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Economist Predicts Vancouver, Toronto Price Corrections of 30%

By Allison Halliday | August 4, 2015

An economist from Capital Economics is predicting that property prices in Vancouver and Toronto could fall by as much as 30%. However this is the same economist who predicted prices would drop by 25% in these same cities in 2011.

That price drop has yet to materialize but it hasn’t stopped David Madani from making this new prediction. He notes that even though real estate markets in Vancouver and Toronto are still thriving, labor market conditions are predicted to deteriorate this year and that real estate prices in the cities cannot continue climbing upwards for much longer.

According to the article in the Business Financial, prices in Toronto were up by 12.3% compared to a year earlier, reaching $639,184 in June. The average price of a detached home in the city reached $1,051,912 having breached the million-dollar mark earlier this year. It’s a similar story in Vancouver, as figures from the Real Estate Board of Greater Vancouver showed the index price for all properties in the area increased by 10.3% from a year ago to reach $694,000 in June. The average price of a detached home in the city is now $1,422,296.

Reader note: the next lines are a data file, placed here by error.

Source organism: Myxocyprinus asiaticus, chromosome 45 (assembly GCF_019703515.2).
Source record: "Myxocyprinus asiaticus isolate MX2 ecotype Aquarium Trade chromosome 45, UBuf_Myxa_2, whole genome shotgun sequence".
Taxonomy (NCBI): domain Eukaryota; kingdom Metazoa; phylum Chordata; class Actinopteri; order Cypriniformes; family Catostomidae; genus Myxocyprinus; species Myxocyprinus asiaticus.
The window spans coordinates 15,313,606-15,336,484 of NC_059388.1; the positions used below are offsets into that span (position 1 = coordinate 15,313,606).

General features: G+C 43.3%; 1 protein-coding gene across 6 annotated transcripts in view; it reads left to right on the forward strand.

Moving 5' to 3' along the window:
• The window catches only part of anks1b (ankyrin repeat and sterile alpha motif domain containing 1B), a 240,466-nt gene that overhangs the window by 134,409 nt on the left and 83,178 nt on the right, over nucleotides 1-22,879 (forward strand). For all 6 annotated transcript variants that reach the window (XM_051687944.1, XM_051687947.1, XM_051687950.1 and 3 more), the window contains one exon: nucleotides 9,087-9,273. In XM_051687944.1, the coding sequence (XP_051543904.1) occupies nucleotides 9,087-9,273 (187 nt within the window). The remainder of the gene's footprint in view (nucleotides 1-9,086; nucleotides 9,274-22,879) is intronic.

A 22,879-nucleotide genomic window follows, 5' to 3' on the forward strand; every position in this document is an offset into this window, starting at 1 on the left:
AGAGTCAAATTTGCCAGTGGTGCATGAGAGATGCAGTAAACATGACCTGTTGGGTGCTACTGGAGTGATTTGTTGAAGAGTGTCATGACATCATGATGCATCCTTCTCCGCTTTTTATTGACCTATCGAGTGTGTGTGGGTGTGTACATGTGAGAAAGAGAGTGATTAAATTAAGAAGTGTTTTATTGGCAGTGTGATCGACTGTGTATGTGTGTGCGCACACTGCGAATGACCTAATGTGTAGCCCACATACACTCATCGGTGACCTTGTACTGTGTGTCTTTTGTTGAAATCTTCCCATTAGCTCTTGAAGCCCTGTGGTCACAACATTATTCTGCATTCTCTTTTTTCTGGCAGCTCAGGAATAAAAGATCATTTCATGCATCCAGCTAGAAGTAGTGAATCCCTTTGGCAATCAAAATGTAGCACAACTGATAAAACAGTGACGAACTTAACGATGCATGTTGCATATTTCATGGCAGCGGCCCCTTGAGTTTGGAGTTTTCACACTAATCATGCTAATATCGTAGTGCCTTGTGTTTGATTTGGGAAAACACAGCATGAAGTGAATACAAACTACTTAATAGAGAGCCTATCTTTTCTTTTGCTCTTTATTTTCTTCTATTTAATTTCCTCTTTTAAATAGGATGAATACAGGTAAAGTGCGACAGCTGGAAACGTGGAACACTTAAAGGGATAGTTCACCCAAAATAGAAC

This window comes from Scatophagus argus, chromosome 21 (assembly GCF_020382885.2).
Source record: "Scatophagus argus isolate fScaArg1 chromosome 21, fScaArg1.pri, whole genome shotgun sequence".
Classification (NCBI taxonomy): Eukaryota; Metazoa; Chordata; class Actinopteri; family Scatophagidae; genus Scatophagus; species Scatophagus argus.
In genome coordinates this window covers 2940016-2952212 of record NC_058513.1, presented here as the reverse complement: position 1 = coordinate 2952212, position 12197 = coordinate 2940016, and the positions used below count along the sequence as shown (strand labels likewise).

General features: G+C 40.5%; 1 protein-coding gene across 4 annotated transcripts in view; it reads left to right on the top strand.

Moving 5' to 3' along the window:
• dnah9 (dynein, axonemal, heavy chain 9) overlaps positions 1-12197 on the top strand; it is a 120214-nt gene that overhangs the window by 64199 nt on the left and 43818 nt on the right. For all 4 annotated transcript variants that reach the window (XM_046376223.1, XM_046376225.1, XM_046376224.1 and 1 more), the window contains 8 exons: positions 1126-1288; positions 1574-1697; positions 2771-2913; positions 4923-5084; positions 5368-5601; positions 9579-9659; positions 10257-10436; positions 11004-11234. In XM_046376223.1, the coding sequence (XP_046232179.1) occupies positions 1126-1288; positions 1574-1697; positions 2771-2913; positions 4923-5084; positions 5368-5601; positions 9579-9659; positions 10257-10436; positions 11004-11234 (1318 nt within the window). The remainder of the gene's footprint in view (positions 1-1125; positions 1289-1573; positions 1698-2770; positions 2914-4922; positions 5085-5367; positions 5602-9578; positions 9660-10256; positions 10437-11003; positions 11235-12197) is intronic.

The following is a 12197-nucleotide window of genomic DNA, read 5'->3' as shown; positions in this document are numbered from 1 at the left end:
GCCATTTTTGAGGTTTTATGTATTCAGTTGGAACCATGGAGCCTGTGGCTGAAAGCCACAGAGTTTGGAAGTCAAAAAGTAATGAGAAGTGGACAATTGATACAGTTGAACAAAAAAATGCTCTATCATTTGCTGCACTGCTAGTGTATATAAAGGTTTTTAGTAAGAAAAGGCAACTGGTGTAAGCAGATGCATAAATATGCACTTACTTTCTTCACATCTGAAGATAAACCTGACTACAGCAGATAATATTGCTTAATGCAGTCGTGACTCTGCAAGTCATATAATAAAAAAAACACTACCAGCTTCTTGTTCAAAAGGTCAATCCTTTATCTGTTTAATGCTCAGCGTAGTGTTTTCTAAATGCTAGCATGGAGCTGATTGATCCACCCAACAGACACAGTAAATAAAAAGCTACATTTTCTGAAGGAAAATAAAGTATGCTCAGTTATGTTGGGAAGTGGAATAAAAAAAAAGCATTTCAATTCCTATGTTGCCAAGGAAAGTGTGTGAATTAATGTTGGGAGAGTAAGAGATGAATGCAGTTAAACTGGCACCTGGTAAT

Although the Canadian economy has slowed due to the fall in oil prices, meaning some markets are beginning to experience price corrections, the pace of price gains has accelerated in both Vancouver and Toronto. Madani views these property markets as being some of the most overvalued in the world, where real estate prices do not reflect household incomes and rents. When this happens there is a risk of growing greed among investors. He doesn’t see how this trend can continue much longer in Vancouver and Toronto due to jobs being lost over falling oil prices and as affordability declines. This is even while mortgage rates are below 2%. Apparently even a median priced property with mortgage rates based on the latest five year fixed-rate terms would account for 40% of household income in Toronto and 64% of household income in Vancouver.

Even though mortgage rates have been falling over the past few years and there is the possibility that the Bank of Canada could cut rates even further, this trend will eventually reverse as Canadian bond yields are pushed upwards over the next few years due to market forces. If these circumstances materialize, Madani expects property prices will fall.

Allison Halliday is a Realty Biz News contributing writer. She handles International Real Estate and is a seasoned blogger.
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